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Review Essays of Academic, Professional & Technical Books in the Humanities & Sciences


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Review Essays of Academic, Professional & Technical Books in the Humanities & Sciences


Nahuatl Theater: Our Lady of Guadalupe edited by Barry D. Sell, Louise M. Burkhart, Stafford Poole (University of Oklahoma Press) Rare Guadalupan dramas based on the Virgin of Guadalupe story are published in English for the first time and accompanied by introductory essays.

The foundation legend of the Mexican devotion to Our Lady of Guadalupe is one of the most appealing and beloved of all religious stories. In this volume, editors Barry D. Sell, Louise M. Burkhart, and Stafford Poole present the only known colonial Nahuatl-language dramas based on the Virgin of Guadalupe story: the Dialogue of the Apparition of the Virgin Saint Mary of Guadalupe, an anonymous work from the late seventeenth or early eighteenth century, and The Mexican Portent, authored by creole priest Joseph Perez de la Fuente in the early eighteenth century. The plays, never before published in English translation, are vital works in the history of the Guadalupe devotion, for they show how her story was presented to native people at a time when it was not universally known.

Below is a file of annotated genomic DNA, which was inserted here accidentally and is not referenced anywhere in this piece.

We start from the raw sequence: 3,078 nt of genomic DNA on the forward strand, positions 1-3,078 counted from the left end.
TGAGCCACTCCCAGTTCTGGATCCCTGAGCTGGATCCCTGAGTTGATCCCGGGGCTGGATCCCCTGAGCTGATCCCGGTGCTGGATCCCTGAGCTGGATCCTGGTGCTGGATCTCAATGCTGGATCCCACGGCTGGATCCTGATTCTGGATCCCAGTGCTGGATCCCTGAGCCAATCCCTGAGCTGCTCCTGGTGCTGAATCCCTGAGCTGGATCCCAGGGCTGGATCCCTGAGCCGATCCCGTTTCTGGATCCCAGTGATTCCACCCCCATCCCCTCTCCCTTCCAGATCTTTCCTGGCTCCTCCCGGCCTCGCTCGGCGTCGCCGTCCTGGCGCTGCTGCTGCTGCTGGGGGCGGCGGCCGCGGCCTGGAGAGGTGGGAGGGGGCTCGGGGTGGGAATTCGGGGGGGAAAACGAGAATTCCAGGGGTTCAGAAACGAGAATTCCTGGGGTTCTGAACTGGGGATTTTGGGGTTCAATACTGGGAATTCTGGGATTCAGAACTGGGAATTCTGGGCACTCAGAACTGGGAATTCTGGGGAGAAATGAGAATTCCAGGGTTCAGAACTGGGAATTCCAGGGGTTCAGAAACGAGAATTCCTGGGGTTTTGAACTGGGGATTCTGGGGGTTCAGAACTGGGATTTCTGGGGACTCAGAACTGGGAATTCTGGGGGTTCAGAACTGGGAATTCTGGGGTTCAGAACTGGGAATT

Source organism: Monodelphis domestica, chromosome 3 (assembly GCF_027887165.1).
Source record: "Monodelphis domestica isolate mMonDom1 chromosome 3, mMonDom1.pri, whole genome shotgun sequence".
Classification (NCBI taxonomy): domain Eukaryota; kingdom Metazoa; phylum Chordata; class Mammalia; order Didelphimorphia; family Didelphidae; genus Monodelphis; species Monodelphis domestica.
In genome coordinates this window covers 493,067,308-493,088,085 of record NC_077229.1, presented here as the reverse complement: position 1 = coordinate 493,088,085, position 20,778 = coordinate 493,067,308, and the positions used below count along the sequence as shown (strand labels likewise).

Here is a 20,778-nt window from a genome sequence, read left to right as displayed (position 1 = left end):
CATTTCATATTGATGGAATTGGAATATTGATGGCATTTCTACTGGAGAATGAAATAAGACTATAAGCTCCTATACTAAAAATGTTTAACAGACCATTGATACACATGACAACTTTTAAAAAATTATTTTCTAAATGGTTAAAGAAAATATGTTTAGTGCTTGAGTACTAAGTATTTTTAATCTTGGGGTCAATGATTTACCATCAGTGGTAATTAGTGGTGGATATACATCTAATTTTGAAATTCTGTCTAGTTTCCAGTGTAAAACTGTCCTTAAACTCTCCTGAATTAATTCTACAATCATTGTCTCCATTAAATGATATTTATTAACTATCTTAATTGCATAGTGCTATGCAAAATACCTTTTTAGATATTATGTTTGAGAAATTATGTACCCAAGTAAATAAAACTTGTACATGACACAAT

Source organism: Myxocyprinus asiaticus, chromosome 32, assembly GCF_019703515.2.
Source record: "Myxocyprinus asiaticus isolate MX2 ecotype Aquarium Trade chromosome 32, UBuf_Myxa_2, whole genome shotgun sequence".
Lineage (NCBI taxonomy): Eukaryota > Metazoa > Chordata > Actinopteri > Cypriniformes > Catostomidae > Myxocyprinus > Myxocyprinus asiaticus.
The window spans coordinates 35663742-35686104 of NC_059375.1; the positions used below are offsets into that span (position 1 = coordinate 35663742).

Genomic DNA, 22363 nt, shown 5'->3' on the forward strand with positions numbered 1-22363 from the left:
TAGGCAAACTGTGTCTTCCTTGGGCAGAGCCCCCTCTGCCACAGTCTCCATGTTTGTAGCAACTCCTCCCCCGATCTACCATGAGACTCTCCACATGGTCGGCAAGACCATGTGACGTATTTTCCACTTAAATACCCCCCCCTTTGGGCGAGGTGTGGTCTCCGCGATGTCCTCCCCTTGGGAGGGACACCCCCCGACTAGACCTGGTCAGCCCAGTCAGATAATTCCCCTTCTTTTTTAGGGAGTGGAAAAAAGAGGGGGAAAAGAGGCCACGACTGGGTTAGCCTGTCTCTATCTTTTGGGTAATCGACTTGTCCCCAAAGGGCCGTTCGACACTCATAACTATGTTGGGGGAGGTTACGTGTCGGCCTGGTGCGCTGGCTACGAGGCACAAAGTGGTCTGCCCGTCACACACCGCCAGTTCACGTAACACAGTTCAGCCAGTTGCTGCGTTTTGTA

Faithful transcriptions and translations of the plays are accompanied here by introductory essays by Poole and Burkhart and by three additional previously unpublished Guadalupan texts in Nahuatl.

This volume is the second in a four-volume series titled Nahuatl Theater, edited by Sell and Burkhart. The previous volume in the series Nahuatl Theater: Death and Life in Colonial Nahua Mexico by Barry D. Sell, Louise M. Burkhart, and Gregory Spira (University of Oklahoma Press) was not reviewed here.

Barry D. Sell, who works in the Special Education Department of John Marshall High School, Los Angeles Unified School District, is coeditor of A Guide to Confession Large and Small in the Mexican Language, 1634 by Bartolome De Alva, Lu Ann Homza, Barry D. Sell, and John Frederick Schwaller (University of Oklahoma Press).
Louise M. Burkhart, Professor of Anthropology and Latin American and Caribbean Studies, University at Albany, SUNY, is the author of Holy Wednesday: A Nahua Drama from Early Colonial Mexico (University of Pennsylvania Press) and other works on colonial Nahua religion.